The phase 3 results of the study, known as ASCENT, were published in the New England Journal of Medicine. SG, which was developed and is manufactured by Immunomedics, a subsidiary of Gilead Sciences, received accelerated approval by the U.S. Food and Drug Administration in April 2020 on the basis of favorable phase 1/2 clinical trials, with full approval contingent on the confirmatory phase 3 results.
ASCENT is a global study to evaluate the safety and efficacy of the antibody drug conjugate compared to chemotherapy in 529 patients with metastatic triple-negative breast cancer whose cancer had relapsed or was resistant to at least two other forms of therapy.
The investigators found that median progression-free survival with the ADC agent was 5.6 months compared to 1.7 months with chemotherapy, and that median overall survival was 12.1 months with the ADC agent compared to 6.7 months with chemotherapy. The study also found that the response rate – that is, shrinkage in the size of the metastatic tumor sites – was 35% after administration of ADC compared to 5% with chemotherapy.
No clear response ends early-stage Daiichi Sankyo ADC program
Daiichi took DS-6157 into the clinic in light of the unmet need in GIST and evidence that GPR20 is selectively and abundantly expressed in the indication. While the function of GPR20 in GIST is unknown, Daiichi hypothesized that over-expression of the G protein-coupled receptor makes it an attractive target for an ADC, offering it a way to get a payload to cancer cells without harming healthy tissues and thereby address the need for a new mechanism of action in GIST. That hypothesis fell at the first clinical hurdle. Daiichi is yet to share data from the study but used its second-quarter results to reveal it saw “no clear responses” at any of the six dose levels tested in the phase 1 trial. The lack of activity led Daiichi to scrap DS-6157 development without moving into the dose-expansion portion of the study.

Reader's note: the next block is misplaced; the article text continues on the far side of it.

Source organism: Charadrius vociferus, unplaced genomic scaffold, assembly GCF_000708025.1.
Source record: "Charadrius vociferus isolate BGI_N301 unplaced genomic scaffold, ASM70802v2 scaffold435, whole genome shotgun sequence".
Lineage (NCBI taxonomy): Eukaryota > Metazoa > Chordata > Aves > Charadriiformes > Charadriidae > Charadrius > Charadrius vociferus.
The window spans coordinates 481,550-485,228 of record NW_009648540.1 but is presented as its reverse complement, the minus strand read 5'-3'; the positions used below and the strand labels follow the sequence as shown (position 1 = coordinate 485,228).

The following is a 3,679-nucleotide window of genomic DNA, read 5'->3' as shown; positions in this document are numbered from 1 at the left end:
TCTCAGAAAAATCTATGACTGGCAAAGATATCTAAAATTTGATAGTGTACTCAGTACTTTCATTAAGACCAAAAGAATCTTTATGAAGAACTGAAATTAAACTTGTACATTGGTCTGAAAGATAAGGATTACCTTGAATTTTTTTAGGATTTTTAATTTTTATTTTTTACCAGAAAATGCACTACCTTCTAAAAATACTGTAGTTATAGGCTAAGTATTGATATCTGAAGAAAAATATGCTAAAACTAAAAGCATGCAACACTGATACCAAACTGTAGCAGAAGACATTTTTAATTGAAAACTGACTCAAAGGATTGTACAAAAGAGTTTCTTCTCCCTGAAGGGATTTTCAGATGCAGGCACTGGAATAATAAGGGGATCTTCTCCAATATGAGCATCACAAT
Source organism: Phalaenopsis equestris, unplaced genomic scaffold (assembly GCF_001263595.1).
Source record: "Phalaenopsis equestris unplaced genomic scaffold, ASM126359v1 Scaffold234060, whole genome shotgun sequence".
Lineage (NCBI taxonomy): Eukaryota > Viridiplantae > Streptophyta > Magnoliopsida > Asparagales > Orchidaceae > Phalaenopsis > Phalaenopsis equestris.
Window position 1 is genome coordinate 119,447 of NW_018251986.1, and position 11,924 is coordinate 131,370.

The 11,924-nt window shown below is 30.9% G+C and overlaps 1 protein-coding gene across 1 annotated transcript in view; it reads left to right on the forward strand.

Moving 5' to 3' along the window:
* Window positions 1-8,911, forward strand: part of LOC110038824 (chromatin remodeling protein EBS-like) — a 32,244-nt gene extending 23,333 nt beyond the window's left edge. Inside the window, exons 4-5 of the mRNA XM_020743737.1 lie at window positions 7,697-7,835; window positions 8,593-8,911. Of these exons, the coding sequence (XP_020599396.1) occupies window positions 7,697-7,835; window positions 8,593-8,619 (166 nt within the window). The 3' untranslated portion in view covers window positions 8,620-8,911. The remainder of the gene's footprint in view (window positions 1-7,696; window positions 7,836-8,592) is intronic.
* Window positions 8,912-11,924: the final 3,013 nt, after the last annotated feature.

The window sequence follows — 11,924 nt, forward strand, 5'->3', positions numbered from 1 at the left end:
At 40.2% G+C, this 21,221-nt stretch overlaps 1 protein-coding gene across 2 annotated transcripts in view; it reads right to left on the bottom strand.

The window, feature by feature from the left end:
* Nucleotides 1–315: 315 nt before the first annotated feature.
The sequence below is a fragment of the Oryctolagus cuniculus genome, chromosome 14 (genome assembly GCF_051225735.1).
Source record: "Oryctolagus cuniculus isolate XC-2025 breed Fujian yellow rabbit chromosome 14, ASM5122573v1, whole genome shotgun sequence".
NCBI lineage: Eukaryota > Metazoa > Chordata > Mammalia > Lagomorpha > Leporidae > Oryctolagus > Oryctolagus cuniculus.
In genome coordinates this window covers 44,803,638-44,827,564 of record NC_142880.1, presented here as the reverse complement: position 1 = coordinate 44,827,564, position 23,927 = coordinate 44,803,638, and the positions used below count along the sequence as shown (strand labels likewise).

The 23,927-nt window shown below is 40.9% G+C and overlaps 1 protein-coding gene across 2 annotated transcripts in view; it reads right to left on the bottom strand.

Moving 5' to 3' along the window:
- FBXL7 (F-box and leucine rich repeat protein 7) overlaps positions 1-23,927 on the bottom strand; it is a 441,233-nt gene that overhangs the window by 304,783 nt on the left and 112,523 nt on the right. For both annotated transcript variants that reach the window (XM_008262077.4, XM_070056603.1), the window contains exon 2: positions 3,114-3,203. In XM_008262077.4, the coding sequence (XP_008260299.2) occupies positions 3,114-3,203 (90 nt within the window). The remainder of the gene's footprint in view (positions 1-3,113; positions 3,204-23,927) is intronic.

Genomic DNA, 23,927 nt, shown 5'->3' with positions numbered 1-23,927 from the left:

Seagenbets its newly acquired HER2-ADC disitamabvedotin can challenge Enhertu
Talking about the competitor product, Enhertu, Seagen CEO Clay Siegall said the molecule internalizes, but it’s kind of a middle of the road internalization. The antibody used in RC48, which is what we licensed from RemeGen, was selected based on incredibly rapid internalization.But both Enhertu and Kadcyla are cut from the same cloth, as they use Herceptin as their antibody. Meanwhile, the antibody component for Seagen’s new drug, disitamab, is a novel medicine. Compared to Enhertu and Kadcyla, disitamabvedotin has superior tumor-binding ability and tumor uptake, Seagen says. That’s what was attractive to Seagen, which has established itself as perhaps the premier developer of ADCs thanks largely to its payload-linker technology.